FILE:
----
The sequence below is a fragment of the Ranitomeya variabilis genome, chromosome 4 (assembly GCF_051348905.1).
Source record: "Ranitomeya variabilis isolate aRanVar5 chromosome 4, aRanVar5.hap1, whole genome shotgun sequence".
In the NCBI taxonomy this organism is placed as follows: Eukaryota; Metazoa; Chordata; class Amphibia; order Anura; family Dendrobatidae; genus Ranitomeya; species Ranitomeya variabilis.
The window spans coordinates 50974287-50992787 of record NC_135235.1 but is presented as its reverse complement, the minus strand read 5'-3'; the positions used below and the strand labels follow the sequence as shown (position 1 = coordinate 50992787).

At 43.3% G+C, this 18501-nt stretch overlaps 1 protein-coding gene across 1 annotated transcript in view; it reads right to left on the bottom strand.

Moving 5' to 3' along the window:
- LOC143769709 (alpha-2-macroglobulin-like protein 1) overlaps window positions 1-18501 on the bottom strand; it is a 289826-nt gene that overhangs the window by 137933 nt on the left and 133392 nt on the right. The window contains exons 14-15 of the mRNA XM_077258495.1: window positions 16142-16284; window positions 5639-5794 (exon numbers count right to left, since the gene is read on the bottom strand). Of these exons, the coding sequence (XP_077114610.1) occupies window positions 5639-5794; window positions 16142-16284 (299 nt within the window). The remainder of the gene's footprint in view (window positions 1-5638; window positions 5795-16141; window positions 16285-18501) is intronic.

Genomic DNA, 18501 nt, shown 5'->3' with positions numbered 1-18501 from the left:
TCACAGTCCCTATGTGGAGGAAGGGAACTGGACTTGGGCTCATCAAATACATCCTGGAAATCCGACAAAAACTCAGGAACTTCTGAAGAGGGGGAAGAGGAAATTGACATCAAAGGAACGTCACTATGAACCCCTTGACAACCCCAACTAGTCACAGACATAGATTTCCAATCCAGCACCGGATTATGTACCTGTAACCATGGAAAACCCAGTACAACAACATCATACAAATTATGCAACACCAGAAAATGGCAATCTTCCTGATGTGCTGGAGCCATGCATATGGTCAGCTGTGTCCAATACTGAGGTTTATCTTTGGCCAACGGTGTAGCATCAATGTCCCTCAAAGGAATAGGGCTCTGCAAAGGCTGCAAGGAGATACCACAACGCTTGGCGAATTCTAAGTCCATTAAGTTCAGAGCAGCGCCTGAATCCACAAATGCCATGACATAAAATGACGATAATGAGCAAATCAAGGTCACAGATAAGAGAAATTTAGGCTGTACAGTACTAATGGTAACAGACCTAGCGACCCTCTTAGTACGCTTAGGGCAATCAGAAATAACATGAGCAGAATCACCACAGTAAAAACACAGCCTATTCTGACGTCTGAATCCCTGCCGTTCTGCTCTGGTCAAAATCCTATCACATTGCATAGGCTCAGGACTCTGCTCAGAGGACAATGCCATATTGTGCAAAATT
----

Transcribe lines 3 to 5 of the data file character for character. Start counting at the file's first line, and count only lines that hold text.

In the NCBI taxonomy this organism is placed as follows: Eukaryota; Metazoa; Chordata; class Amphibia; order Anura; family Dendrobatidae; genus Ranitomeya; species Ranitomeya variabilis.
The window spans coordinates 50974287-50992787 of record NC_135235.1 but is presented as its reverse complement, the minus strand read 5'-3'; the positions used below and the strand labels follow the sequence as shown (position 1 = coordinate 50992787).

At 43.3% G+C, this 18501-nt stretch overlaps 1 protein-coding gene across 1 annotated transcript in view; it reads right to left on the bottom strand.